Rounding out the regulars are Ryan Kwanten, Ava's surfer friend Jay who helps out, and Taylor Cole as McCartney's love interest Erika. (Note that Cole is 20 and, ask yourself why again, from Texas.) There are honestly more sparks between Kwanten and Cole than between Cole and McCartney. We're not sure that was intended. And possibly with Jay acting as Braden's surfing coach it was part of the usual "focus on sports, son" argument.

Which brings us back to Loughlin. Playing the substitute parent of Braden, Nikki and Derrick, she's believable. She's more than that, she's good. She knows how to use her body and her voice to bring a character to life. We note that because when we did our review of CSI Miami a number of e-mails came in how mean we were to poor Emily Proctor. "She's trying to be a serious actress!" huffed one. With that tinkly, helium voice? In those cleavage sporting blouses?

Maybe the defenders of The Dukes of Hazard: Reunion!'s former Mavis missed it, but she's playing a crime scene investigator not the brave "honey" who's suing Hooters because they fired her due to her age (in a Lifetime movie that we're sure is in the works and no doubt called Not Without My Boobies!). Loughlin's got a body. We're sure its been disrobed in the past on Summerland and will be in the future (we really think that as soon as Christian's Johnny gets a haircut, Ava needs to celebrate by hauling his ass into bed).

But just as we didn't buy Melanie Griffith as a cop in A Stranger Among Us (or as someone who could pass for Jewish or, for that matter, human), we didn't buy Little Miss Squeaks as a crime scene investigator. Loughlin's voice doesn't bring to mind Lauren Bacall or Demi Moore, but it is an adult woman's voice. It's also a no nonsense voice. ("No nonsense," not "nagging." Patricia Heaton fans -- both of you -- take note.) With Kim Delaney having short circuited, Leah Ayers having vanished and Demi Moore moved on to the big screen, Loughlin may be one of the last 80s soap stars still working in TV. When she joined the Full House cast, the show seemed a little more reality based (and the cartoonish elements all the more obvious). Since then, she's not disgraced herself in the various women in crisis films she and others have starred in. But at the start of this decade, she did something that caught our attention -- she played "herself" in Wednesdays 9:30 (8:30 Central). The show lasted about an eye blink. But while it was on, she sent up her own image. (Something Jennifer Grey tried to do but failed at in It's Like, You Know . . . Grey's finest performance may still have been given in Ireland even if it was seen by few.)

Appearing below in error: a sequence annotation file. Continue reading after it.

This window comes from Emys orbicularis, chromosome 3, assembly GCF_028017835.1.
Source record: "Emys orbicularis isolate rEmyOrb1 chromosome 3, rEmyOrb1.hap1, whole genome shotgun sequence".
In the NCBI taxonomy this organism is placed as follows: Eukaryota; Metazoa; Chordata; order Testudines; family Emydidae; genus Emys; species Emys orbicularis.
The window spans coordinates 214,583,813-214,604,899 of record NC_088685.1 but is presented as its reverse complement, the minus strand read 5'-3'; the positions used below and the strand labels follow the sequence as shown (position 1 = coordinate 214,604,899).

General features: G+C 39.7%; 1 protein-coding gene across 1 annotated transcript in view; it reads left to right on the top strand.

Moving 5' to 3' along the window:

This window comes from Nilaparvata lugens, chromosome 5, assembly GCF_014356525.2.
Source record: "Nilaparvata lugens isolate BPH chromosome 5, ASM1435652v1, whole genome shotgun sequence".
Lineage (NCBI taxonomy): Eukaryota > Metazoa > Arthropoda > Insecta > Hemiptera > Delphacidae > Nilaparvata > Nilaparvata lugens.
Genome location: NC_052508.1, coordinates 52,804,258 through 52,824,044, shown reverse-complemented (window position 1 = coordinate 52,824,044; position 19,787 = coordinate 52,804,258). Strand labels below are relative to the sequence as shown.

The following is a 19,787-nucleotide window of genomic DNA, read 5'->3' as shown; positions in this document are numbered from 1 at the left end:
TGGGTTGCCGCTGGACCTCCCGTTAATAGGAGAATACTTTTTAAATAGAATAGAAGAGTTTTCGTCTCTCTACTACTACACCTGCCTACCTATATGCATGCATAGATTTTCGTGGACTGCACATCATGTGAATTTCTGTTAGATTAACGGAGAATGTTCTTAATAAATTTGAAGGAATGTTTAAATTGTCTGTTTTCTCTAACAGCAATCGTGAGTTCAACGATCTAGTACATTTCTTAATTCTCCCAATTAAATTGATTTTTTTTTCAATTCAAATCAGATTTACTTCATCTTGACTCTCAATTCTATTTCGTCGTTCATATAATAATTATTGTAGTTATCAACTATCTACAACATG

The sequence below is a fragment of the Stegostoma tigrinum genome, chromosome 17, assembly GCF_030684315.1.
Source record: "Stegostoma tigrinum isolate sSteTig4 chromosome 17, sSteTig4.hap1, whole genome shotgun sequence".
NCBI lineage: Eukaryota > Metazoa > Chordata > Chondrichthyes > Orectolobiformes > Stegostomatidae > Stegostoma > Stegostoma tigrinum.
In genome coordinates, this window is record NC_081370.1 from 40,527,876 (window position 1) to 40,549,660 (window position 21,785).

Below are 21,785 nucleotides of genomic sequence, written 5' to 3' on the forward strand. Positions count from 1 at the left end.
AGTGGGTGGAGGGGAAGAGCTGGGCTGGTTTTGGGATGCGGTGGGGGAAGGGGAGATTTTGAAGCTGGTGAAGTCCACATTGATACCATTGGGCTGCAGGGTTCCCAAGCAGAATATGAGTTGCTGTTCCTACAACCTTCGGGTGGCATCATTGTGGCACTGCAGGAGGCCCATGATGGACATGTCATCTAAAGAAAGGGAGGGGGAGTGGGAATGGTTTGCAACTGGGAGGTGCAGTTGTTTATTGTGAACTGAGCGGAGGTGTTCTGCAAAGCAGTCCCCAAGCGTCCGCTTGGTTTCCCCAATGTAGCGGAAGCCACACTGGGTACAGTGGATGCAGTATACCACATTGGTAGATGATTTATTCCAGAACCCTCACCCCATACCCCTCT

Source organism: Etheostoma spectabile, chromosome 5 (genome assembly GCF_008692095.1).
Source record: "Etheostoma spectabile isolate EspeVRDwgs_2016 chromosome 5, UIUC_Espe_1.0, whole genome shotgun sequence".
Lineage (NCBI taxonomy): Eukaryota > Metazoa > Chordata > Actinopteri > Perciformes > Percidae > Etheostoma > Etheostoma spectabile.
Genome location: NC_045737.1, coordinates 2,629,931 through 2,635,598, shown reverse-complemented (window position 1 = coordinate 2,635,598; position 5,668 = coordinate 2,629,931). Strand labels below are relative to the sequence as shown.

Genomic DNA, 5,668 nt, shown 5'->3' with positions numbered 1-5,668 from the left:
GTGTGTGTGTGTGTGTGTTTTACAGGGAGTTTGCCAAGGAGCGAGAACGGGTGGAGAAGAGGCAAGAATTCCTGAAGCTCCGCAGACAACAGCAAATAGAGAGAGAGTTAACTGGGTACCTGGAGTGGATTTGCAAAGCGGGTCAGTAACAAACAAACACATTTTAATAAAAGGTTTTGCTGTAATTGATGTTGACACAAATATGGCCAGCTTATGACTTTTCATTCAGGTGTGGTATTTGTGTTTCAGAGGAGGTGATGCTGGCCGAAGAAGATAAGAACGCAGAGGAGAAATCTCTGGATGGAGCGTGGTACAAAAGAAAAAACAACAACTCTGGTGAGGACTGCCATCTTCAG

It's the sort of risk that various actors wanted to take on TV in another time but few even consider these days. Summerland comes with its own risks for Loughlin. Fronting a show that's going after the youth audience can tap the strengths of strong performers. Look at poor Catherine Hicks who once held so much promise and, believe it or not, once convincingly portrayed Marilyn Monroe. So we were curious if Loughlin would stand around on the sidelines, like some sort of aged Natalie Wood, crying out "Don't race him, Jimmy!"

She doesn't. She carries the show. And that's the other thing about Summerland. It's not cast with rejects from Mobsters (and other films that were seen by even fewer people) who pop up from time to time for no real reason other than to bore the audience. The adults on this show are a part of the show and don't leave you saying, "Oh, that's why they never made it in film."

We're not fans of the format. But we'd be willing to watch Summerland again (especially if Christian got a hair cut). We didn't feel preached to or talked down to or insulted by Summerland. It's a solid show that is easy to get caught up in. It left us with hope for TV.

So much hope that we thought, "Let's grab another show." Sadly, we grabbed Two and 1/2 Men. Nothing will destroy your hopes that TV might pull itself out of the crapper quicker than an episode of Two and a Half Men or, as we like to think of it, I'm Not a Total Sleeze and Quit Saying I'm Gay! That pretty much sums up this Charlie Sheen and Jon Cryer show that the TV listing assures us is a "sitcom."